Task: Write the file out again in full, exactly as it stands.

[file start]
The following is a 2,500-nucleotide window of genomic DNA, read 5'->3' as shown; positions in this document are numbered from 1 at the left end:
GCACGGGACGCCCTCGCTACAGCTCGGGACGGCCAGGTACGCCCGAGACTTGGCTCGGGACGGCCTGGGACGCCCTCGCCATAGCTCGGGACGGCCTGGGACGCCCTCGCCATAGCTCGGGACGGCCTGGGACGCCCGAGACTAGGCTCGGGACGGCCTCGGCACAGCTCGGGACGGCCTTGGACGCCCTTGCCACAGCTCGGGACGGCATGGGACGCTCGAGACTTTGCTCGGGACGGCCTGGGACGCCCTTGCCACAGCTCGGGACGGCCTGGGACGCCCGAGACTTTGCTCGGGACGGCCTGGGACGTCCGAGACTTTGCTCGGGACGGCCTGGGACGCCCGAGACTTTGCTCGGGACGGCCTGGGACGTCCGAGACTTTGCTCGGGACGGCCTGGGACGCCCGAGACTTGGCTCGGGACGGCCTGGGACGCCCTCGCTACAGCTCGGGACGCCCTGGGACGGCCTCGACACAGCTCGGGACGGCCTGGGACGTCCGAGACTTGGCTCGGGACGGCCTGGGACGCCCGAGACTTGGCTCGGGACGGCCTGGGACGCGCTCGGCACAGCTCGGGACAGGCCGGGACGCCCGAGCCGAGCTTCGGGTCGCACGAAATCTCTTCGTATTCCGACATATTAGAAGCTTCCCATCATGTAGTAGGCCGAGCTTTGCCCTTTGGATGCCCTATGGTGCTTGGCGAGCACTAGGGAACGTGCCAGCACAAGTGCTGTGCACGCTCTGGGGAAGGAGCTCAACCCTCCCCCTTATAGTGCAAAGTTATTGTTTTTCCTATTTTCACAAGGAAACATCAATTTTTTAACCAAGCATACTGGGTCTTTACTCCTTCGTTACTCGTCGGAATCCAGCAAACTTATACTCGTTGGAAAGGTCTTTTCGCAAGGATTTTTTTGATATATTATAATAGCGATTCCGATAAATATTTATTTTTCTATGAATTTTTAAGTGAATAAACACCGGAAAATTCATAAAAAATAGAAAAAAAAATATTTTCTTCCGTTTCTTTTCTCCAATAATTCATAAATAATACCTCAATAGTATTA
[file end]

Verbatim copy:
The following is a 2,500-nucleotide window of genomic DNA, read 5'->3' as shown; positions in this document are numbered from 1 at the left end:
GCACGGGACGCCCTCGCTACAGCTCGGGACGGCCAGGTACGCCCGAGACTTGGCTCGGGACGGCCTGGGACGCCCTCGCCATAGCTCGGGACGGCCTGGGACGCCCTCGCCATAGCTCGGGACGGCCTGGGACGCCCGAGACTAGGCTCGGGACGGCCTCGGCACAGCTCGGGACGGCCTTGGACGCCCTTGCCACAGCTCGGGACGGCATGGGACGCTCGAGACTTTGCTCGGGACGGCCTGGGACGCCCTTGCCACAGCTCGGGACGGCCTGGGACGCCCGAGACTTTGCTCGGGACGGCCTGGGACGTCCGAGACTTTGCTCGGGACGGCCTGGGACGCCCGAGACTTTGCTCGGGACGGCCTGGGACGTCCGAGACTTTGCTCGGGACGGCCTGGGACGCCCGAGACTTGGCTCGGGACGGCCTGGGACGCCCTCGCTACAGCTCGGGACGCCCTGGGACGGCCTCGACACAGCTCGGGACGGCCTGGGACGTCCGAGACTTGGCTCGGGACGGCCTGGGACGCCCGAGACTTGGCTCGGGACGGCCTGGGACGCGCTCGGCACAGCTCGGGACAGGCCGGGACGCCCGAGCCGAGCTTCGGGTCGCACGAAATCTCTTCGTATTCCGACATATTAGAAGCTTCCCATCATGTAGTAGGCCGAGCTTTGCCCTTTGGATGCCCTATGGTGCTTGGCGAGCACTAGGGAACGTGCCAGCACAAGTGCTGTGCACGCTCTGGGGAAGGAGCTCAACCCTCCCCCTTATAGTGCAAAGTTATTGTTTTTCCTATTTTCACAAGGAAACATCAATTTTTTAACCAAGCATACTGGGTCTTTACTCCTTCGTTACTCGTCGGAATCCAGCAAACTTATACTCGTTGGAAAGGTCTTTTCGCAAGGATTTTTTTGATATATTATAATAGCGATTCCGATAAATATTTATTTTTCTATGAATTTTTAAGTGAATAAACACCGGAAAATTCATAAAAAATAGAAAAAAAAATATTTTCTTCCGTTTCTTTTCTCCAATAATTCATAAATAATACCTCAATAGTATTA